Crisp v. Davey

Filing 33

ORDER and FINDINGS and RECOMMENDATIONS signed by Magistrate Judge Kendall J. Newman on 08/10/17 ORDERING the Clerk of the Court is directed to assign a District Judge to this case. U.S. District Judge Garland E. Burrell randomly assigned to this cas e. Also, RECOMMENDING that respondent's motion to dismiss 25 be denied for the reasons discussed above; respondent be ordered to file an answer to the petition within 30 days of the adoption of these findings and recommendations. MOTION to DISMISS 25 referred to Judge Garland E. Burrell. Objections due within 14 days. (Plummer, M)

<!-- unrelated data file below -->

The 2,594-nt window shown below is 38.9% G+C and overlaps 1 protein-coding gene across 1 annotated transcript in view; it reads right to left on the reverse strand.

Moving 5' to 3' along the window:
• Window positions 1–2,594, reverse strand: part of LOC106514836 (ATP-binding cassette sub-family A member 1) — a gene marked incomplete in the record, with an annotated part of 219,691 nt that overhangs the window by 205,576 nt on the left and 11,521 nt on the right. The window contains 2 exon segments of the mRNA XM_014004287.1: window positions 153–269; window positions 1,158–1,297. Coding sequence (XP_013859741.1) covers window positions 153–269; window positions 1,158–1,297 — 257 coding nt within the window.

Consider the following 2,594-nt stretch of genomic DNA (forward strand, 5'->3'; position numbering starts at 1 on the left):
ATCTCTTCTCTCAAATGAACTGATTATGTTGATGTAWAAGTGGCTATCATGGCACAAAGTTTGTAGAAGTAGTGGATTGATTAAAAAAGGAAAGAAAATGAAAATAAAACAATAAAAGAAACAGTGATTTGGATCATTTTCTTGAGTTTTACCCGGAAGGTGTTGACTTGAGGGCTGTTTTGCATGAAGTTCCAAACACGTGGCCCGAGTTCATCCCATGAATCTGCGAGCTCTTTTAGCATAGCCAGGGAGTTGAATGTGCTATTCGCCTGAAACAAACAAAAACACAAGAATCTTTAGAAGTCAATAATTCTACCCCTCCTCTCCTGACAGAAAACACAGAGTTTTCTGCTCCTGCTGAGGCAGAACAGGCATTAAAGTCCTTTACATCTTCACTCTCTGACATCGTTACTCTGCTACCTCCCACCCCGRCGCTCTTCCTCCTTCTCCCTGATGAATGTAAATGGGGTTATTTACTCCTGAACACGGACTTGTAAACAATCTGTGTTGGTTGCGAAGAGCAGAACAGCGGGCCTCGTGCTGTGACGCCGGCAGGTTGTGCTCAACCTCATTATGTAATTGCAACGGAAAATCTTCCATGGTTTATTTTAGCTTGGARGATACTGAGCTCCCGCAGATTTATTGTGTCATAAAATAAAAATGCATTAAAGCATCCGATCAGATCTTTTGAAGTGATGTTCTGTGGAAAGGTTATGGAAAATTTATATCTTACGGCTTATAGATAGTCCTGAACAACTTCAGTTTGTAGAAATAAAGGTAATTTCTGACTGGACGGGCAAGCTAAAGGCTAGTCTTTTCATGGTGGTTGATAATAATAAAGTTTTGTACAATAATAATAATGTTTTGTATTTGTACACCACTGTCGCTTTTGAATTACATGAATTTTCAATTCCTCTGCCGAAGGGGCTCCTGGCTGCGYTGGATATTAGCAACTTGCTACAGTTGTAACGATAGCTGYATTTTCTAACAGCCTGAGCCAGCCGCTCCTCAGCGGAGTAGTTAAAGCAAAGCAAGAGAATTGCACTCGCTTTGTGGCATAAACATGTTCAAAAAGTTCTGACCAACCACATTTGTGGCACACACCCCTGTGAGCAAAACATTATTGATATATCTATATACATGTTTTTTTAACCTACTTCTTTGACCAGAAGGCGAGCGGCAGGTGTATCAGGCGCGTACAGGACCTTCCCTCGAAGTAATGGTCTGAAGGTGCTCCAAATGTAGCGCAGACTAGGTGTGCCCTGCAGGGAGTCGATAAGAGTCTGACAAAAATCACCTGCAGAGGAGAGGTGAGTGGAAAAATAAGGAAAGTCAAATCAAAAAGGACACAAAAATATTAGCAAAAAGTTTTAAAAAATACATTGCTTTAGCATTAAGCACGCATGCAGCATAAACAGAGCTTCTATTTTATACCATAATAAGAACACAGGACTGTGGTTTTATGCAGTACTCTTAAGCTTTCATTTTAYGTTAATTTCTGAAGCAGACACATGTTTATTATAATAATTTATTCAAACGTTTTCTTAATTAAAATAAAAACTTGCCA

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1 2 3 4 5 6 7 8 UNITED STATES DISTRICT COURT 9 FOR THE EASTERN DISTRICT OF CALIFORNIA 10 11 DENZEL DEMAR CRISP, 12 No. 2: 15-cv-0938 KJN P Petitioner, 13 v. 14 DAVE DAVEY, 15 ORDER AND FINDINGS AND RECOMMENDATIONS Respondent. 16 17 I. Introduction 18 Petitioner is a state prisoner, proceeding through counsel, with a petition for writ of 19 habeas corpus pursuant to 28 U.S.C. § 2254. Petitioner challenges his 2010 convictions for 20 discharging a firearm from a motor vehicle, assault with a semi-automatic firearm, use of a semi- 21 automatic firearm, personal infliction of great bodily injury, and personal discharge of a firearm 22 causing great bodily injury. Petitioner is serving a sentence of 30 years to life. 23 Pending before the court is respondent’s motion to dismiss on the grounds that four claims 24 raised in the amended petition are barred by the statute of limitations. (ECF No. 25.) For the 25 reasons stated herein, the undersigned recommends that respondent’s motion be denied. 26 II. Factual Background 27 28 In order to put the pending motion in context, the undersigned herein sets forth the factual background of petitioner’s offense contained in the opinion of the California Court of Appeal: 1 1 2 3 4 5 6 7 8 In this unprovoked and random drive-by shooting with a semiautomatic handgun, the two teenage defendants both testified that the other one was the shooter. A jury convicted 17–year–old Denzel Demar Crisp, the passenger, of discharging a firearm from a motor vehicle and assault with a semiautomatic firearm, but failed to reach a verdict on the attempted murder charge. The related gun and great bodily injury enhancements were found to be true. Eighteen-year-old Steven Brown, Jr., the driver, was convicted of assault with a semiautomatic firearm, knowingly permitting another person to discharge a firearm from his vehicle, and carrying a concealed firearm. The related firearm enhancement was also found to be true. 11 Neither boy had a prior record. Whereas the trial court sentenced Crisp to state prison for an aggregate term of 30 years to life, it sentenced Brown to seven years eight months. On appeal, defendants challenge several jury instructions, the sufficiency of the evidence, and, in Crisp's case, the constitutionality of his sentence. We affirm. 12 FACTS 13 On the night of December 18, 2009, defendants had difficulty finding a party hosted by Jennifer Ly. Thinking they had found it, they walked up to a group of people standing outside a residence at what turned out to be a family 21st birthday party. They were told there was no Jennifer at the party and they left. One guest testified that Brown appeared to be “[a] little angry.” No one else, including defendants, testified there was any altercation, any unkind or agitated interaction, or any hard feelings. Defendants were simply at the wrong party. 9 10 14 15 16 17 18 19 20 21 22 23 24 25 26 27 28 They got back in their car. There is some dispute as to the route they then took, but they ended up in front of the same party with their lights off, and as the driver slowed down, witnesses saw an arm stick out of the passenger window and heard two or three gunshots. Andrew Tapalla had just arrived at the party when he was shot in the buttocks. Emergency personnel took him to the hospital, where he was given morphine to control the pain, but the bullet was not removed. He missed four days of work. Defendants fled the scene. Shocked that Crisp had just fired a gun out of the window of his car, Brown testified he asked Crisp, “What the fuck are you doing?” He did not know Crisp had fired into a group of people or that anyone had been hit. He planned to take Crisp home. Crisp, who testified that it was he who was shocked that Brown reached in front of him to shoot out of the passenger window, claimed they had no conversation at all. Both defendants testified it was not their gun, they had never shot a gun before, and they did not shoot it at the group of partygoers after they left. Several witnesses testified that someone fired the shots from the passenger side of a Ford Mustang. At least two witnesses testified 2 1 they saw an arm sticking out of the window, and one testified it was out at least as far as his elbow. 2 Brown pulled into a gasoline station with the police in hot pursuit. He testified that after he parked he asked Crisp to hand him the gun because he was afraid of what Crisp would do with it. He planned to turn it over to the police. Although he testified he had never owned or used a gun before, he saw a small button on the bottom of the gun, depressed it, and removed the magazine. But he then reloaded the gun, placed it in his waistband, and got out of the car. 3 4 5 6 A police officer testified that he asked Brown if he had a gun, and Brown shook his head to indicate he did not. Brown denied the police officer had asked him. Rather, according to Brown, the police officers threw him against a police car, banged his head into the car, and yelled at him. In the process, the gun fell from his left pant leg to the ground. Officers found a .25–caliber spent cartridge casing fired by the gun retrieved from Brown in the space between the center console and the front passenger seat. 7 8 9 10 11 Crisp testified he did not know Brown was armed that night until he saw him pull a gun out of the pocket of his peacoat. Because the night was so cold, he asked Brown if he could borrow some gloves. He testified that he wore the gloves all night, including while he was texting Jennifer and his mother. 12 13 14 A criminalist testified that both Brown and Crisp tested positive for gunshot residue. From the testing he conducted, the criminalist found more on Crisp's hand than on Brown's, but he did not do a complete reading of Brown's sample. Based on the gunshot residue evidence, it could not be determined who had fired the gun. 15 16 17 People v. Brown, 2013 WL 5978681 at *1-2 (2013). 18 III. Background 19 On April 29, 2015, petitioner filed the original petition and a motion to stay in order to 20 exhaust additional claims in state court. (ECF Nos. 1, 2). On May 15, 2017, the court granted 21 petitioner’s motion to stay pursuant to Rhines v. Weber, 544 U.S. 269 (2005). On June 20, 2016, 22 petitioner filed an amended petition. (ECF No. 12.) On December 2, 2016, respondent filed the 23 pending motion to dismiss. (ECF No. 25). On February 15, 2017, petitioner filed his opposition. 24 (ECF No. 32.) 25 26 27 28 The original petition raised the following claims. In claim one, petitioner argued that his sentence violated the Eighth Amendment. (ECF No. 1 at 37-49.) In claim two, petitioner alleged eleven grounds of ineffective assistance of trial counsel. (Id. at 49.) First, petitioner alleged that counsel was ineffective for failing to investigate and 3 1 obtain eyewitness and forensic expert witnesses. (Id. at 52.) Petitioner argued that an eyewitness 2 expert consulted with by habeas counsel would have been able to raise serious doubts about the 3 reliability of eyewitness testimony regarding the shooting. (Id. at 57-60.) Petitioner also argued 4 that his trial counsel retained a firearms expert who could have testified that it was more likely 5 that the gun was fired from inside the car rather than outside the car, suggesting that petitioner’s 6 co-defendant fired the gun. (Id. at 65-66.) Petitioner argued that his trial counsel was ineffective 7 for failing to call the retained firearms expert as a witness. (Id. at 66-67.) 8 Second, petitioner argued that his trial counsel was ineffective for failing to investigate, 9 preserve and introduce evidence of cell phone records and the phones, belonging to petitioner, his 10 mother and Jennifer Ly. (Id. at 69.) Petitioner argues that this evidence would have corroborated 11 petitioner’s testimony that he was texting at the time the shots were fired. (Id.) 12 Third, petitioner argued that his trial counsel was ineffective for failing to communicate 13 with and advise him effectively during plea negotiations. (Id. at 71.) Petitioner argued that trial 14 counsel failed to advise him that if convicted, he would face a mandatory term of 5 years plus 25 15 years to life, run consecutively, after the prosecution amended the charges. (Id. at 72.) Petitioner 16 also argued that trial counsel failed to inform him of the prosecution’s plea offer. (Id. at 73-74.) 17 Fourth, petitioner argued that trial counsel was ineffective in his opening statement for 18 promising expert opinion evidence that he never introduced, conceding factual issues that 19 eviscerated co-defendant Brown’s motive to shoot, conceding petitioner’s culpability, for 20 confusing petitioner and co-defendant Brown with one another, and for failing to articulate a 21 theory of defense. (Id. at 74-78.) 22 Fifth, petitioner argued that trial counsel was ineffective for failing to argue the 23 appropriate evidentiary bases, both statutory and constitutional, for admission of the testimony of 24 Odgen Shipman. (Id. at 79-99.) Shipman, a mutual friend of petitioner and co-defendant Brown, 25 could have testified about Brown’s fascination with guns, a previous incident where Brown stole 26 guns, and his penchant for lying. (Id. at 79.) 27 28 Sixth, petitioner argued that trial counsel was ineffective for failing to prepare petitioner to testify and then compounding the harm by locking him into a false statement on direct 4 1 2 examination. (Id. at 100-05.) Seventh, petitioner argued that trial counsel was ineffective for failing to object to witness 3 examinations by the prosecutor and attorney Staten, who represented Brown. (Id. at 105-10.) 4 Eighth, petitioner argued that trial counsel was ineffective for failing to develop and argue a 5 theory of the case in his closing argument. (Id. at 110-23.) Ninth, petitioner argued that trial 6 counsel was ineffective for failing to object to Staten’s misstatements about the witnesses’ 7 testimony. (Id. at 123-26.) Tenth, petitioner argued that trial counsel was ineffective for failing 8 to effectively argue that petitioner’s sentence of 30 years to life violated California’s prohibition 9 on cruel or unusual punishment. (Id. at 126.). Eleventh, petitioner argued that trial counsel was 10 ineffective for failing to argue that petitioner’s sentence violated the federal constitutional ban 11 against cruel and unusual punishment. (Id. at 145-47.) 12 13 In the motion to stay, petitioner stated that his ineffective assistance of counsel claim, including all eleven subparts, was unexhausted. (Id. at 7.) 14 After the court granted the motion to stay, petitioner filed a habeas corpus petition in the 15 Sacramento County Superior Court on June 1, 2015. (Respondent’s Lodged Document 4.) The 16 Superior Court denied this petition on July 22, 2015. (Respondent’s Lodged Document 5.) 17 Petitioner filed a habeas corpus petition in the California Court of Appeal on September 29, 2015. 18 (Respondent’s Lodged Document 6.) The California Court of Appeal denied this petition on 19 December 14, 2015. (Respondent’s Lodged Document 7.) Petitioner filed a habeas corpus 20 petition in the California Supreme Court on January 1, 2016. (Respondent’s Lodged Document 21 8.) The California Supreme Court denied this petition on April 20, 2016. (Respondent’s Lodged 22 Document 9.) 23 On May 19, 2016, petitioner filed a motion in this court to lift the stay. (ECF No. 10.) On 24 May 20, 2016, the undersigned granted the motion to lift the stay and ordered petitioner to file an 25 amended petition within thirty days. (ECF No. 11.) 26 Petitioner filed the amended petition on June 20, 2016. (ECF No. 12.) The amended 27 petition raises six claims. Claim one of the amended petition raises all of the ineffective 28 assistance of counsel claims raised in the original petition except for subclaim 7, alleging that trial 5 1 counsel was ineffective for failing to object to the witness examinations by the prosecutor and 2 Staten. The amended petition raises one new claim of ineffective assistance of counsel, alleging 3 that trial counsel was ineffective for failing to ask the trial court to present petitioner’s case and 4 closing argument after co-defendant Brown’s. (ECF No. 12 at 143-45.) 5 Claim two of the amended petition alleges that petitioner’s sentence violates the Eighth 6 Amendment. (Id. at 170-78.) Claim three alleges a claim based on Brady v. Maryland, 373 U.S. 7 83 (1963). (Id. at 178-81.) Claim four alleges cumulative error based on ineffective assistance of 8 counsel and Brady violations. (Id. at 181-84.) Claim five alleges ineffective assistance of 9 appellate counsel based on appellate counsel’s failure to argue that trial counsel was ineffective 10 for failing to argue that petitioner’s sentence violates the California prohibition on cruel or 11 unusual punishment. (Id. at 184-85.) Claim six alleges a freestanding actual innocence claim. 12 (Id. at 164-89.) 13 IV. Statute of Limitations 14 A. Calculation of Limitations Period 15 The Antiterrorism and Effective Death Penalty Act of 1996 (“AEDPA”), which became 16 law on April 24, 1996, imposed for the first time a statute of limitations on petitions for a writ of 17 habeas corpus filed by state prisoners. This statute of limitations provides that, 18 19 20 21 22 23 24 25 26 27 28 A 1-year period of limitation shall apply to an application for a writ of habeas corpus by a person in custody, pursuant to the judgment of a State court. The limitation period shall run from the latest of – (A) the date on which the judgment became final by the conclusion of direct review or the expiration of the time for seeking such review; (B) the date on which the impediment to filing an application created by State action in violation of the Constitution or laws of the United States is removed, if the applicant was prevented from filing by such State action; (C) the date on which the constitutional right asserted was initially recognized by the Supreme Court, if the right has been newly recognized by the Supreme Court and made retroactively applicable to cases on collateral review; or (D) the date on which the factual predicate of the claim or claims presented could have been discovered through the exercise of due diligence. 6 1 28 U.S.C. § 2244 (d)(1). The California Supreme Court denied petitioner’s petition for review on January 29, 2014. 2 3 (Respondent’s Lodged Document 3.) Petitioner’s conviction became final 90 days later on April 4 29, 2014, when the period for filing a petition for writ of certiorari with the United States 5 Supreme Court expired. See Bowen v. Roe, 188 F.3d 1157 (9th Cir. 1999). The one year 6 limitations period commenced running the following day, i.e., April 30, 2014. See Patterson v. 7 Stewart, 251 F.3d 1243, 1246 (9th Cir. 2001). Petitioner had one year from that date to file a 8 timely federal petition. 9 Because the original petition was filed on April 29, 2015, i.e., the last day of the 10 limitations period, respondent concedes that the claims raised in the amended petition that were 11 raised in the original petition are timely.1 12 Respondent argues that the four new claims raised in the amended petition, i.e., Brady 13 error, ineffective assistance of appellate counsel, cumulative error and actual innocence, are time 14 barred because the amended petition was filed after the limitations period. Petitioner is not 15 entitled to statutory tolling with respect to these new claims because he did not file state petitions 16 exhausting these claims until after the statute of limitations ran. See 28 U.S.C. § 2244(d)(2); 17 Ferguson v. Palmateer, 321 F.3d 820, 823 (9th Cir. 2003) (“[S]ection 2244(d) does not permit the 18 reinitiation of the limitations period that has ended before the state petition was filed.”); Jiminez 19 v. Rice, 276 F.3d 478, 482 (9th Cir. 2001) (filing a state habeas petition after the AEDPA statute 20 of limitations had expired “resulted in an absolute time bar”). 21 In the opposition, petitioner does not argue that he is entitled to equitable tolling. See 22 Holland v. Florida, 560 U.S. 631, 645 (2010) (the one year statute of limitations for filing a 23 habeas petition may be equitably tolled if extraordinary circumstances beyond a prisoner’s 24 control prevent the prisoner from filing on time). 25 26 27 28 Both parties agree that the new claims raised in the amended petition are time barred unless they relate back to the claims raised in the original petition. 1 Respondent does not argue that new ineffective assistance of counsel claim raised in the amended petition is not timely. 7 1 B. Relation Back 2 A habeas petition “may be amended or supplemented as provided in the rules of procedure 3 applicable to civil actions.” 28 U.S.C. § 2242. Under Federal Rule of Civil Procedure 15(c), a 4 petitioner may add an otherwise untimely claim to his habeas petition if it relates back to a 5 timely-filed claim. Rule 15(c) provides, in relevant part, that an amendment relates back to a 6 timely-filed claim when the newly-asserted claim “arose out of the conduct, transaction, or 7 occurrence set out” in the previous filing. Fed. R. Civ. P. 15(c)(1)(B). As the Supreme Court 8 explained in Mayle v. Felix, 545 U.S. 644 (2005), Rule 15(c) permits relation back only when 9 new claims “arise from the same core facts as the timely filed claims, and not when the new 10 claims depend upon events separate in both time and type from the originally raised episodes.” 11 Id. at 657 (internal quotation marks omitted). 12 The “time and type” language in Mayle “refers not to the claims, or grounds for relief,” 13 but “to the facts that support those grounds.” Nguyen v. Curry, 736 F.3d 1287, 1297 (9th Cir. 14 2013) (emphasis in original). 15 1. Brady Error 16 In claim three of the amended petition, petitioner alleges that after his arrest, the police 17 downloaded the contents of his cell phone to a compact disk. (ECF No. 12 at 178.) Petitioner 18 alleges that despite the fact that the disk would have corroborated petitioner’s testimony at trial 19 that he was texting when the shots were fired, the prosecutor did not provide a copy of the disk to 20 the defense. (Id.) Petitioner argues that the failure of the prosecutor to disclose the disk violated 21 Brady v. Maryland, 373 U.S. 83 (1963). (Id.) Prior to trial, the prosecutor provided only a copy 22 of the inventory of items seized pursuant to petitioner’s arrest, which included a reference to the 23 cell phone data retrieval. (Id.) 24 In the opposition to the pending motion, petitioner argues that the Brady claim relates 25 back to the claim raised in his original petition alleging that trial counsel was ineffective for 26 failing to investigate, preserve and introduce the cell phone evidence including the cell phone 27 records and the actual phones belonging to petitioner, petitioner’s mother and Jennifer Ly. (ECF 28 No. 1 at 69.) In the original petition, petitioner alleged that trial counsel’s investigator recognized 8 1 the significance of the cell phone evidence. (ECF No. 1 at 70.) Petitioner alleged that the 2 investigator discussed with petitioner the need to retrieve the messages and texts from petitioner’s 3 phone from the night of the shooting. (Id.) Petitioner alleged that neither trial counsel nor his 4 investigator retrieved the messages, the texts, or petitioner’s phone. (Id.) In his declaration 5 submitted in support of the original (and amended) petition, trial counsel states that, “[e]ven 6 though I could have had access to [petitioner’s] cell phone, as well as those of Ms. Ly and Ms. 7 Williams, I did not obtain those phones or undertake an investigation to confirm those text 8 messages and the times they were sent.” (ECF No. 1-2 at 6.) “[C]ourts generally have declined to find that a newly added claim related back when the 9 10 original claim involved similar issues but was based on actions taken by different people.” 11 Whitehead v. Hedgpeth, 2013 WL 3967341, at *5 (N.D. Cal. July 31, 2013) (gathering cases); see 12 also Schneider v. McDaniel, 674 F.3d 1144, 1151 (9th Cir. 2012) (noting “Schneider’s original 13 theory was based on trial counsel’s alleged failures. His amended theory is based on the trial 14 court’s alleged errors.”). Here, petitioner’s ineffective assistance of counsel and Brady claims involve alleged 15 16 errors by different actors, i.e., trial counsel and the prosecutor. Additionally, the errors are 17 distinct. In the claim alleging Brady error, petitioner alleges that the prosecutor failed to disclose 18 the disk containing the contents of petitioner’s cell phone, although the prosecutor identified the 19 disk on an inventory of items seized from petitioner. In contrast, petitioner alleges that his trial 20 counsel had knowledge of, and apparently access to, his cell phone, but failed to undertake an 21 investigation to confirm when the text messages were sent. The Brady claim and the ineffective 22 assistance of counsel claim do not arise from same core facts. For these reasons, petitioner’s 23 Brady claim does not relate back to the ineffective assistance of counsel claim raised in the 24 original petition.2 Thus, the Brady claim is not timely. 25 2 26 27 28 The Ninth Circuit has held that where a defendant has enough information to be able to ascertain Brady material on his own, the prosecution has not suppressed the evidence. See United States v. Aichele, 941 F.2d 761, 764 (9th Cir. 1991); see also United States v. Bond, 552 F.3d 1092, 1096 n. 4 (9th Cir. 2009) (quoting United States v. Dupuy, 760 F.2d 1492, 1502 n. 5 (9th Cir. 1985)) (suppression cannot occur within the meaning of Brady if the means of obtaining exculpatory evidence has been provided to the defense). If petitioner’s counsel knew of the 9 1 2. Ineffective Assistance of Appellate Counsel 2 The amended petition alleges that appellate counsel was ineffective for failing to argue 3 that trial counsel was ineffective for failing to effectively argue that petitioner’s sentence violated 4 the California prohibition on cruel or unusual punishment. The original petition raised a claim 5 alleging that trial counsel was ineffective for failing to effectively argue that petitioner’s sentence 6 violated California’s prohibition on cruel and unusual punishment. 7 In the opposition, petitioner relies on Nguyen v. Curry, 736 F.3d 1287 (9th Cir. 2013), in 8 which the Ninth Circuit held that a claim alleging appellate counsel was ineffective for failing to 9 raise a double jeopardy argument on direct appeal related back to the petitioner’s claim that his 10 rights were violated under the Double Jeopardy Clause, which in turn related back to the original 11 petition and therefore was not barred by the one-year limitation period. 736 F.3d at 1296–97. 12 The court observed that the “time and type” language in Felix refers not to the claims or grounds 13 for relief but “to the facts that support those grounds.” Id. at 1297. The court found that the 14 original double jeopardy claim and the new claim alleging ineffective assistance of appellate 15 counsel were “supported by a common core” of facts that were “simple, straightforward, and 16 uncontroverted,” and “clearly alleged in the original pleading.” Id. 17 While petitioner’s ineffective assistance of appellate and trial counsel claims involve 18 different people, they are based on the same core facts: trial counsel’s alleged failure to 19 effectively argue that petitioner’s sentence violated the California prohibition against cruel or 20 unusual punishment. Based on the Ninth Circuit’s reasoning in Nguyen, the undersigned finds 21 that petitioner’s ineffective assistance of appellate counsel claim relates back to the related 22 ineffective assistance of trial counsel claim. Accordingly, petitioner’s ineffective assistance of 23 appellate counsel claim is timely. 24 3. Cumulative Error 25 Petitioner’s claim alleging cumulative error is based on trial counsel’s alleged ineffective 26 27 28 assistance and his Brady claim. (ECF No. 12 at 181.) As discussed above, petitioner’s Brady possible exonerating information on petitioner’s phone, and could have had access to the phone, as alleged in his declaration, then it is unclear how petitioner could succeed on his Brady claim. 10 1 claim is not timely. Accordingly, to the extent petitioner’s cumulative error claim incorporates 2 his timely ineffective assistance of counsel claims, it relates back to the original petition, and is 3 timely. For the reasons discussed above, the cumulative error claim based on Brady error fails to 4 relate to the claims raised in the original petition, and is not timely. 5 4. Actual Innocence 6 In the amended petition, petitioner raises a freestanding actual innocence claim. See Jones 7 v. Taylor, 763 F.3d 1242, 1246-47 (9th Cir. 2014) (Ninth Circuit has assumed a freestanding 8 actual innocence claim is viable in the non-capital context). The undersigned sets forth petitioner’s argument in support of his actual innocence claim 9 10 11 12 13 14 15 16 17 18 19 20 21 22 23 24 25 26 27 28 herein: Crisp has presented sufficient evidence to undermine the prosecution in his case and demonstrate that he is actually innocent of the charges of conviction and sentencing enhancements found true. The evidence indicating Crisp was the shooter was equivocal at best. No one saw who fired the gun from the Mustang. In the immediate aftermath of the shooting, witnesses reported seeing at most only the flash of shots fired in the dark. The forensic evidence admitted at trial also was a draw: the prosecution’s expert witnesses were unable to tell who fired the weapon. Only Reyes’s testimony at the preliminary examination, which he reiterated at trial, regarding seeing part of an arm extended out the passenger window at the time of the shooting and Brown’s trial testimony pointed to Crisp as the shooter. The new evidence presented in this petition eviscerates the probative value or Reyes’s testimony and what little credibility there was to begin with in Brown’s testimony. There is a wellestablished body of scientific research regarding the fallibility of eyewitness testimony to the peripheral details of a stressful event such as a shooting. Observations regarding details such as an arm out of the window are particularly suspect when offered months after the shooting and in all likelihood are the result of reconstructed memory. Dr. Wells stated in his declaration that Reyes’s supposed memory of the arm out the window was in all likelihood the product of a reconstructed memory and thus, had little to no probative value. This leaves only the observations of Tapalla, Salomon, and Meraz, which did not include an arm extended out the window, thus supporting the conclusion that the driver, and not the passenger, fired the weapon. Likewise, the report of forearms expert, Robert Venkus, whom [trial counsel] never introduced at trial, establishes the likelihood that Brown fired the weapon out the passenger window. 11 In addition, Shipman’s testimony that Brown admitted to participating in a burglary in which firearms were taken and purchasing a firearm with a co-worker and was generally obsessed with guns provides potent circumstantial evidence that Brown both owned and fired the weapon. This evidence, combined with Shipman’s opinion that Brown was a liar, also impeaches Brown’s testimony that he had no experience with firearms and thus, that he was not the shooter. Moreover, the numerous instances of ineffective assistance set forth in this petition, occurring at the hands of a trial lawyer who was visibly ill to the point of mental impairment and requiring hospitalization during the trial, vividly demonstrate the likelihood that Crisp is actually innocent. 1 2 3 4 5 6 7 8 (ECF No. 12 at 187-88.) In the motion to dismiss, respondent argues that petitioner’s actual innocence claim does 9 10 not relate back to the claims raised in the original petition because it involves, 11 the decisions and actions of a separate actor (Petitioner) at a much different time when the crimes were committed before the legal proceedings even began. These differences are significant because, as noted above, Habeas Corpus Rule 2(c) mandates that a “petition must specify all the grounds for relief available to the petitioner’ and ‘state facts supporting each ground.’” Mayle, 545 U.S. at 656, 661. Surely, under this “stringent” standard, facts concerning a different attorney making a different decision at a different stage of the proceedings, as well as facts concerning petitioner’s actions at the time the crimes were committed, cannot relate back to the original claims in this matter. 12 13 14 15 16 17 (ECF No. 25 at 7.) In the opposition, petitioner argues that respondent has misconstrued his actual innocence 18 19 claim. Petitioner argues that his actual innocence claim is based on his petitioner’s status as a 20 person who was wrongly convicted. Petitioner argues that it makes no sense to think of 21 petitioner’s own behavior as the source of the constitutional violation. The undersigned agrees 22 with petitioner. Respondent’s argument that petitioner’s actual innocence claim cannot relate 23 back to any of the claims raised in the original petition because it is based on petitioner’s conduct 24 is not accurate. See Herrera v. Collins, 506 U.S. 390, 400 (1993) (“Claims of actual innocence 25 based on newly discovered evidence have never been held to state a ground for federal habeas 26 relief absent an independent constitutional violation occurring in the underlying state criminal 27 proceeding.”). 28 //// 12 1 Petitioner argues that he is actually innocent based on the expert eyewitness and ballistic 2 evidence that trial counsel failed to introduce. Petitioner also argues that the testimony of 3 Shipman, who trial counsel was not able to call as a witness, demonstrates his actual innocence. 4 Thus, petitioner’s actual innocence claim arises from the same core facts as the ineffective 5 assistance of counsel claims raised in the original petition, i.e., counsel failed to call expert 6 witnesses and introduce the testimony of Shipman. Accordingly, petitioner’s actual innocence 7 claims relates back to claims raised in the original petition. Cf. Soler v. U.S., 2010 WL 5173858 8 at *4 (S.D.N.Y. 2010) (affirming order to deny amended habeas petition where new claim of 9 actual innocence “asserts a new ground for relief supported by facts that differ in both time and 10 type from a claim of ineffective assistance of counsel.”) Accordingly, petitioner’s actual 11 innocence claim is timely. 12 C. Miscarriage of Justice 13 Petitioner argues that the court may consider his time barred claim(s) pursuant to the 14 miscarriage of justice exception to the statute of limitations. 15 In order to obtain relief from the statute of limitations, a petitioner claiming actual 16 innocence must establish a miscarriage of justice under the standard announced in Schlup v. Delo, 17 by demonstrating “‘that it is more likely than not that no reasonable juror would have convicted 18 him in the light of the new evidence.’” Lee v. Lampert, 653 F.3d 929, 938 (9th Cir. 2011) 19 (quoting Schlup v. Delo, 513 U.S. 298, 327 (1995)). “Actual innocence” demonstrating a 20 miscarriage of justice “means factual innocence, not mere legal insufficiency.” Bousley v. United 21 States, 523 U.S. 614, 623-24 (1998) (citation omitted). To make a credible claim of actual 22 innocence, the petitioner must produce “new reliable evidence—whether it be exculpatory 23 scientific evidence, trustworthy eyewitness accounts, or critical physical evidence—that was not 24 presented at trial.” Schlup, 513 U.S. at 324. 25 //// 26 //// 27 //// 28 //// 13 1 To establish the miscarriage of justice exception, a petitioner must show that in light of 2 all the evidence, including new evidence, “it is more likely than not that no reasonable juror 3 would have found petitioner guilty beyond a reasonable doubt.” Schlup, at 327. 4 In order to determine whether petitioner has met the miscarriage of justice exception, the 5 court must review the entire record, i.e., the new evidence and the trial transcripts.3 At this stage 6 of the proceedings, it makes more sense for the court to defer ruling on whether petitioner has met 7 the miscarriage of justice exception. Consideration of this issue is more appropriate once the 8 merits of the petition are fully briefed and the entire record submitted. Accordingly, respondent’s motion to dismiss petitioner’s Brady claim is denied without 9 10 prejudice. Respondent may raise any arguments he wishes as to this claim in the answer. 11 12 Accordingly, IT IS HEREBY ORDERED that the Clerk of the Court is directed to assign a district judge to this case; and IT IS HEREBY RECOMMENDED that respondent’s motion to dismiss (ECF No. 25) be 13 14 denied for the reasons discussed above; respondent be ordered to file an answer to the petition 15 within thirty days of the adoption of these findings and recommendations. 16 These findings and recommendations are submitted to the United States District Judge 17 assigned to the case, pursuant to the provisions of 28 U.S.C. § 636(b)(l). Within fourteen days 18 after being served with these findings and recommendations, any party may file written 19 objections with the court and serve a copy on all parties. Such a document should be captioned 20 “Objections to Magistrate Judge’s Findings and Recommendations.” If petitioner files objections, 21 he shall also address whether a certificate of appealability should issue and, if so, why and as to 22 which issues. A certificate of appealability may issue under 28 U.S.C. § 2253 “only if the 23 applicant has made a substantial showing of the denial of a constitutional right.” 28 U.S.C. § 24 2253(c)(3). Any response to the objections shall be served and filed within fourteen days after 25 //// 26 //// 27 28 3 The trial transcript is not yet in the court record. 14 1 service of the objections. The parties are advised that failure to file objections within the 2 specified time may waive the right to appeal the District Court’s order. Martinez v. Ylst, 951 3 F.2d 1153 (9th Cir. 1991). 4 Dated: August 10, 2017 5 6 7 8 Cr938.157 9 10 11 12 13 14 15 16 17 18 19 20 21 22 23 24 25 26 27 28 15